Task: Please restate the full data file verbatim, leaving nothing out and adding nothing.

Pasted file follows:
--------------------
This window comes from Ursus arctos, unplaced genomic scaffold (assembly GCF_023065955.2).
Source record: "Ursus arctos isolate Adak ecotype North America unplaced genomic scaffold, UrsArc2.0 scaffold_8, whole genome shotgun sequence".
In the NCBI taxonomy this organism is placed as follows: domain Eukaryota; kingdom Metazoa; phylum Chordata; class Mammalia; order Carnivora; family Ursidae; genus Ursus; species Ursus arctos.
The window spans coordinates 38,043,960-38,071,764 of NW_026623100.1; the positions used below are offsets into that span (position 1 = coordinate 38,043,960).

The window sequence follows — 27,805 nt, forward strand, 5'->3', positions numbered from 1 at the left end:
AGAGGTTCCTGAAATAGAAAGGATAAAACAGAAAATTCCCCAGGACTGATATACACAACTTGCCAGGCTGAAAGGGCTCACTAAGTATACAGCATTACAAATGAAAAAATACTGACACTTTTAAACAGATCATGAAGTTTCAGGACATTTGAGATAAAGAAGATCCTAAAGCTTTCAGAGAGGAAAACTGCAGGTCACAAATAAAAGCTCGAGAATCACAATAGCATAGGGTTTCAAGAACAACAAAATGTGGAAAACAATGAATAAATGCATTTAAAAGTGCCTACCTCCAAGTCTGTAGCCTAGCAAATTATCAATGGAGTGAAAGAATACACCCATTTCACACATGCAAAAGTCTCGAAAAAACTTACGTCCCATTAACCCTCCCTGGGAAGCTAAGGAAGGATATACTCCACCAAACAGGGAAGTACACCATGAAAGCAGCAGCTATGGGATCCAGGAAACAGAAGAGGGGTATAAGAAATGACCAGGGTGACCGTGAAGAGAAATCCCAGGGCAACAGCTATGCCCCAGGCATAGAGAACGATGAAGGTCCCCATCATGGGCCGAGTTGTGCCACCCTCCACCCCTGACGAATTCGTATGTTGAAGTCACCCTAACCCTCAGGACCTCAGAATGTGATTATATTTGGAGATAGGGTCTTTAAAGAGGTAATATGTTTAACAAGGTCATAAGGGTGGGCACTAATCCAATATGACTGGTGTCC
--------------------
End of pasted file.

This window comes from Ursus arctos, unplaced genomic scaffold (assembly GCF_023065955.2).
Source record: "Ursus arctos isolate Adak ecotype North America unplaced genomic scaffold, UrsArc2.0 scaffold_8, whole genome shotgun sequence".
In the NCBI taxonomy this organism is placed as follows: domain Eukaryota; kingdom Metazoa; phylum Chordata; class Mammalia; order Carnivora; family Ursidae; genus Ursus; species Ursus arctos.
The window spans coordinates 38,043,960-38,071,764 of NW_026623100.1; the positions used below are offsets into that span (position 1 = coordinate 38,043,960).

The window sequence follows — 27,805 nt, forward strand, 5'->3', positions numbered from 1 at the left end:
AGAGGTTCCTGAAATAGAAAGGATAAAACAGAAAATTCCCCAGGACTGATATACACAACTTGCCAGGCTGAAAGGGCTCACTAAGTATACAGCATTACAAATGAAAAAATACTGACACTTTTAAACAGATCATGAAGTTTCAGGACATTTGAGATAAAGAAGATCCTAAAGCTTTCAGAGAGGAAAACTGCAGGTCACAAATAAAAGCTCGAGAATCACAATAGCATAGGGTTTCAAGAACAACAAAATGTGGAAAACAATGAATAAATGCATTTAAAAGTGCCTACCTCCAAGTCTGTAGCCTAGCAAATTATCAATGGAGTGAAAGAATACACCCATTTCACACATGCAAAAGTCTCGAAAAAACTTACGTCCCATTAACCCTCCCTGGGAAGCTAAGGAAGGATATACTCCACCAAACAGGGAAGTACACCATGAAAGCAGCAGCTATGGGATCCAGGAAACAGAAGAGGGGTATAAGAAATGACCAGGGTGACCGTGAAGAGAAATCCCAGGGCAACAGCTATGCCCCAGGCATAGAGAACGATGAAGGTCCCCATCATGGGCCGAGTTGTGCCACCCTCCACCCCTGACGAATTCGTATGTTGAAGTCACCCTAACCCTCAGGACCTCAGAATGTGATTATATTTGGAGATAGGGTCTTTAAAGAGGTAATATGTTTAACAAGGTCATAAGGGTGGGCACTAATCCAATATGACTGGTGTCC